Chemicals to promote germination

A germination bioassay is probably the most basic experiment a plant scientist can conduct; you simply get a chemical and apply it to some seeds and see what happens! As such, a wide range of chemicals have been found to promote germination. Below I have put together a non-exhaustive list of the chemicals that I have seen reports of demonstrating a clear promotion of germination in at least one plant species. The use of nearly all these compounds is currently unapproved in most countries and many are downright dangerous, such as nitro-glycerine! As such, I am listing them purely to illustrate the variety of substances that can promote germination.

Chloroform (CHCl3)
Ethylene (C2H4) – a gaseous plant hormone
Cytokinins – a class of plant hormones
Gibberellins – a class of plant hormones
Ether (diethyl ether, C4H10O)
Hydrogen peroxide (H2O2)*
Sodium hypochlorite (NaOCl)*
Thiourea (CH4N2S)
Mercaptoethanol (C2H6OS)
Nitrates (NO3)
Nitrites (NO2)
Cyanide (CN)
Hydroxylamine (NH2OH)
Azides (N3)
Various acids*
Vitamin B (various compounds)
Vitamin C (ascorbic acid)
Oestrogen (steroidal animal hormone)
Aspirin (acetylsalicylic acid) A pharmaceutical compound similar to the plant hormone salicyclic acid

Those chemicals marked with an asterisk I believe are acting to promote germination by “scarifying” the seed coat. Scarification is the process of weakening the seed coat in order to allow water and air to flow into the seed where they are required before germination can begin. While scarification can be performed by hand with a file or sand paper for large seeds, for small or a high number of seeds, an acid treatment is used. An acid scarification treatment recreates the conditions inside the stomach of a mammal, bird or even some fish that eat the fruits of many plants. Most commonly in scientific studies and commercial operations, sulphuric acid is the acid of choice, either in a concentrated form or at 10% dilution. Depending on the strength of the seed coat, the seeds then remain in the acid for anything from 30 minutes to 3 days.

A number of the chemicals above are either known plant hormones or have structural similarity to plant hormones. Gibberellins are the natural plant hormones thought to be responsible for triggering the internal biochemical pathways that lead to germination. As gibberellins are such potent stimulators of germination and work at very low concentrations they have been used commercially to promote germination in a range of plant species. Also listed above are karrikins, which although not plant hormones are classified as ‘plant growth regulators’. This is because karrikins (pictured below) are formed in burning plant material and in the 1990s it was discovered that it is these chemicals that are responsible for the mass triggering of germination observed in Mediterranean habitats after there is a bush fire. As a result of this discovery karrikins and smoke-laced filter papers are used to germinate a wide range of plant species with low germination rates, both for commercial propagation, and to help preserve the rare plants of Mediterranean regions.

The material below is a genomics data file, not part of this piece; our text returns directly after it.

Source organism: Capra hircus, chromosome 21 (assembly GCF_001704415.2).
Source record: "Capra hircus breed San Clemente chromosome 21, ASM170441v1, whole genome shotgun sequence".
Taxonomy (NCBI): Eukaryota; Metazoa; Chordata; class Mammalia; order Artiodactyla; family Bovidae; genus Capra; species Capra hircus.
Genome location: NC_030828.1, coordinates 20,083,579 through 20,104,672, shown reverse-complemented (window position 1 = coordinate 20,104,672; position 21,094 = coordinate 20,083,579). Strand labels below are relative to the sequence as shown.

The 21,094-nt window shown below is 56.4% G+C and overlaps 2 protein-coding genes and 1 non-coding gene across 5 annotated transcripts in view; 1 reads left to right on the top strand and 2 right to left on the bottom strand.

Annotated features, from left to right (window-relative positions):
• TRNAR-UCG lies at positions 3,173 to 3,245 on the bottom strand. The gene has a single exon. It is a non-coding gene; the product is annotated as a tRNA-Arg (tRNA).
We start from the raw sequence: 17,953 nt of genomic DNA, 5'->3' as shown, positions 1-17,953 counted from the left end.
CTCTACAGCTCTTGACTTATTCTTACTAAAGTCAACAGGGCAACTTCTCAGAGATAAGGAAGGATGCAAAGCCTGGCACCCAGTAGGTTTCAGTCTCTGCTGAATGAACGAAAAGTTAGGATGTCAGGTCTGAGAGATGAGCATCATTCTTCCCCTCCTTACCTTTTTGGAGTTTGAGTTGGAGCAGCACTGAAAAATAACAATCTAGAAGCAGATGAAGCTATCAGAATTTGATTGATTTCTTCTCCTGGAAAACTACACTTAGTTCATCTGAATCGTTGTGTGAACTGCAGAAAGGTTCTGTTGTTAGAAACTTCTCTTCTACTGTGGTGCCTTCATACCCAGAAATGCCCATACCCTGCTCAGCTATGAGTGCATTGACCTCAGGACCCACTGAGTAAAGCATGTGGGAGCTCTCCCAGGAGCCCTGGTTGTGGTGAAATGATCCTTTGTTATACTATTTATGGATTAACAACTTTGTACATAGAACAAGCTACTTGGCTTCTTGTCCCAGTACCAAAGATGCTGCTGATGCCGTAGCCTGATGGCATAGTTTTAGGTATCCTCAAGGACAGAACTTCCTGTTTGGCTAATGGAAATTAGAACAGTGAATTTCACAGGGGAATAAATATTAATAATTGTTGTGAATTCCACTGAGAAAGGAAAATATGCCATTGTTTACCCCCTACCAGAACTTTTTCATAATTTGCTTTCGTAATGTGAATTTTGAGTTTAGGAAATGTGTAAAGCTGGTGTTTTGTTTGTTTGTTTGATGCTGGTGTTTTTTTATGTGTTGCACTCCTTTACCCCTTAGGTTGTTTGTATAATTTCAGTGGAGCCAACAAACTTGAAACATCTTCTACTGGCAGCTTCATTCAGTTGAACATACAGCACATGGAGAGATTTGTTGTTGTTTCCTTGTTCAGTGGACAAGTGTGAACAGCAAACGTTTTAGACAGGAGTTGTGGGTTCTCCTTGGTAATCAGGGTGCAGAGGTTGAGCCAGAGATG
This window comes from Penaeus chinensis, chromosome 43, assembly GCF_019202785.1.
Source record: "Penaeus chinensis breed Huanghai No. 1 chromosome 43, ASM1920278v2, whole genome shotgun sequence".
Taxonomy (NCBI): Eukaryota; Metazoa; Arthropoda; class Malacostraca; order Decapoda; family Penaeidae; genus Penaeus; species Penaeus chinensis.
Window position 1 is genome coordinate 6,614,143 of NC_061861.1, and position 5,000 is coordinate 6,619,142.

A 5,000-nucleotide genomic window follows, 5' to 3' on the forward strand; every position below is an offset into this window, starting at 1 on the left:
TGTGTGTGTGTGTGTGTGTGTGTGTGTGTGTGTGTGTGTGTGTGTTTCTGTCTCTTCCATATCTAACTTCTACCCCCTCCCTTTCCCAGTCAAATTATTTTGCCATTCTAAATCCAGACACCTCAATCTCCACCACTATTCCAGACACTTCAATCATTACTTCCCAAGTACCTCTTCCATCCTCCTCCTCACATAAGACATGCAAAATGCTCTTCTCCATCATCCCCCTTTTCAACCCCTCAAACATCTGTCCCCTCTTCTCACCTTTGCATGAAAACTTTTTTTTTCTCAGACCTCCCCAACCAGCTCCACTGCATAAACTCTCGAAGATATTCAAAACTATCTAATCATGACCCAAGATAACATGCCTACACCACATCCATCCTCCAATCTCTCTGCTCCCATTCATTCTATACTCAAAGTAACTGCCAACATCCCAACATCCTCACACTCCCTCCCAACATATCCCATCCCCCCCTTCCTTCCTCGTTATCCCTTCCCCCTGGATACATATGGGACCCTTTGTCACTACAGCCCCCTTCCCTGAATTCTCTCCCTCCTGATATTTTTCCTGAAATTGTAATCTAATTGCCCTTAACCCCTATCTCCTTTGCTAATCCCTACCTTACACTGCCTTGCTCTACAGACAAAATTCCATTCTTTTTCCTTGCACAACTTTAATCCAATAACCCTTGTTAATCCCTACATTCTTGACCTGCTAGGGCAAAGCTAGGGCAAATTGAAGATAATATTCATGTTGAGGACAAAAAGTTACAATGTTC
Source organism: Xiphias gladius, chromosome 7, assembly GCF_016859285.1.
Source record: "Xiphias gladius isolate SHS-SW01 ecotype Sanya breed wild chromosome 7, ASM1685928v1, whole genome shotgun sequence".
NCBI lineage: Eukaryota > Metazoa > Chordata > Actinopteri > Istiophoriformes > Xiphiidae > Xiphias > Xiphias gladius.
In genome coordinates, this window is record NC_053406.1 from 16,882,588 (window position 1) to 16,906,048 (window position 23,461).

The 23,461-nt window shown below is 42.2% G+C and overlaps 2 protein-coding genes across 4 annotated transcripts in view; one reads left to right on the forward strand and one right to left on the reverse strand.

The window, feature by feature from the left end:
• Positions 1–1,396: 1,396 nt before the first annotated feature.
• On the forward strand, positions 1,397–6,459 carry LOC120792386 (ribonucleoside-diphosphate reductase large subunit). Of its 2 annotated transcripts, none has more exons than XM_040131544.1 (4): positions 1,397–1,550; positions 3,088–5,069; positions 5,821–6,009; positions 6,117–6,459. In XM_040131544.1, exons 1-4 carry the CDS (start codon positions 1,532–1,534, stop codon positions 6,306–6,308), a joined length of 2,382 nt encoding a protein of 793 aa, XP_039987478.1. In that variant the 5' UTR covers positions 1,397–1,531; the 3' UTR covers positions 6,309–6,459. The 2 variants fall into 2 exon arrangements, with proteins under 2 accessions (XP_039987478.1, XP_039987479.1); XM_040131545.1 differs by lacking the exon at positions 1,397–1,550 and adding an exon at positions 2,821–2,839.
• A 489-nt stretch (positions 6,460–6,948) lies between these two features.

Nitrates have also been found to stimulate germination in a range of plant species. It is likely that plants have evolved to use the presence of nitrates as a signal that the seeds are in a soil with ample nutrition and thus a good site to germinate. Other nitrogen-containing compounds on the list could also be acting by stimulating the nitrate signalling pathway directly or by being oxidised to nitrates whilst present in the seed’s growing medium, and then stimulating germination. Unfortunately, it is not just crop plants that respond to nitrates, with the germination of weed seeds also strongly promoted by nitrates.

Many other chemicals applied to seeds will actively inhibit seed germination. Some of these are directly toxic to plants, such as commercial herbicides. Others have an inhibitory hormonal action, such as abscisic acid, which is the key hormone controlling the natural dormancy process found in many seeds of perennial plants. Auxin, the plant hormone found in rooting powders is also inhibitory to germination as are chemical inhibitors of gibberellins, such as paclobutrazol, which is logical given the key role gibberellins play in initiating germination. Finally, some chemicals that inhibit germination act by exerting an osmotic effect and thereby preventing water from entering the seed. Salt is thus a potent inhibitor of germination, but so too are most soluble fertilizers in high concentrations. Without water entering the seed, germination can never take place.

If you would like to know more on this topic or have any issues regarding germination please get in touch.